I mean, I don't have children, so I can't comment on the children thing. I have a dog. I try to be loyal to my dog. He follows me around like a shadow, but the dog can't get his own food or walk himself, so I'm loyal to him in that way. As for family, I've learned to forgive as I've gotten older. And I think forgiveness plays a part in that because we all grew up differently. I think we all have different traumas, different lives, different characters in our families. There are so many different aspects of growing up for each of us. It is difficult to learn to be loyal during this time because you have not forgiven and therefore hold a grudge. And it is difficult to be loyal to someone if you hold a grudge against them at the same time. You push people away when you have pain, remorse and resentment inside you. So it's hard to be loyal at the same time. I think through that kind of forgiveness and self-development, loyalty becomes easier because you know that when the storm is over and the sun is shining, you can see a little clearer and say, "Oh, these are my people. I can see beyond that now. And I want to be loyal to these people because even though I thought they did X, Y and Z, they were actually there for me." I think you learn that lesson on your life journey!

How are technology, social media and the digital age affecting loyalty in relationships and communities?
It's like an addiction. I can't remember this particular documentary, but I've seen it, it shows how social media has been built around gambling. It's the same dopamine rush you get from it. And I think people seek that out when times are tough. So if you're feeling down in your relationship, someone will like you and so on. The rest is history. And I think it's true for both genders that it's very hard to be loyal on social media. I think from a work ethic standpoint, people's minds are clouded because you're inundated with so much information that it's hard to be loyal and focus on a vision. So it's a blessing and a curse. It always is. I feel like the internet and social media and everything we talk about, whenever it comes up, can bring up pages and pages of positives and negatives. That has helped make it a bit more difficult.

It's always a problem with the ego. Do you think that only people without a strong ego can be loyal or only intelligent people who think a lot? Or is it something you learn at a young age, or where does it come from that some people are loyal and some are not?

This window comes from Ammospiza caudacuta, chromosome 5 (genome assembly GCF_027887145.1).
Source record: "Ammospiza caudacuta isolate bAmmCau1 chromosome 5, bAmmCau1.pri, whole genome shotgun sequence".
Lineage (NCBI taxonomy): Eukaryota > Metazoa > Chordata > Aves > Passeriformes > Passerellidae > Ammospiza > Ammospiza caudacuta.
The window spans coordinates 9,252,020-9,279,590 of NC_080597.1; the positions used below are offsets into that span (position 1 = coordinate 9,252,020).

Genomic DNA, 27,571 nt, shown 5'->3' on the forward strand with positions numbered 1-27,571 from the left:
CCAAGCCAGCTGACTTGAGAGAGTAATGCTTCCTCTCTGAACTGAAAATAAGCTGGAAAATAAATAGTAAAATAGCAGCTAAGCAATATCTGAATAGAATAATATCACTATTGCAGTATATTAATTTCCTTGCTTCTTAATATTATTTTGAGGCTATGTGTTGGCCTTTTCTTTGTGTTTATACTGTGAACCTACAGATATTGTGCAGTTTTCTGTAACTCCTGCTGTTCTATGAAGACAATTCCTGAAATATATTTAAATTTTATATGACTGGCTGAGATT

I don't know exactly and I can only speak in the context of my experiences. I think for me it's forgiveness and cleaning up your own mistakes. Forgiving others clears the way for loyalty to the people you care about. I think that's the biggest part for me. But then it would mean that you can only be loyal if you've experienced something in your life. So it's about growing. But sometimes we might also be a little insecure and maybe doubt ourselves, so we find ourselves being loyal to others without realizing that we're being loyal for the wrong reasons. I'm going to be loyal to this person because they might help me in some way. That's not real loyalty. There's an ulterior motive behind it.

In Hollywood, that's the order of the day. But I think it's everywhere, this feeling that we think is loyalty because you're standing up for this person. But what if there was a core feeling behind it and you had to ask yourself why you're standing up for this person? I believe that the more self-confidence you have in yourself and the more self-confidence you have in general, which doesn't come from an ego but simply from satisfaction, the easier it is to be loyal and actually stand up for others without asking for anything in return. Because loyalty is actually standing up for someone and doing something for someone else without wanting something from them.

You help children. You do a lot for other people. Helping is loyalty?
Yes, it is. It's definitely loyalty. I personally get as much out of it as the organizations and people get out of it, no matter where in the world, whether it's in Thailand or India or here in the US. I love being on the ground with charities. I mean, I do a lot of events, that's the glamorous part, but I love getting into the problems and seeing what I can do to help, because then you get that goosebump feeling that you get as a human being, the feeling that you have a purpose, that you're alive, and there's not many things in life that can really give you that.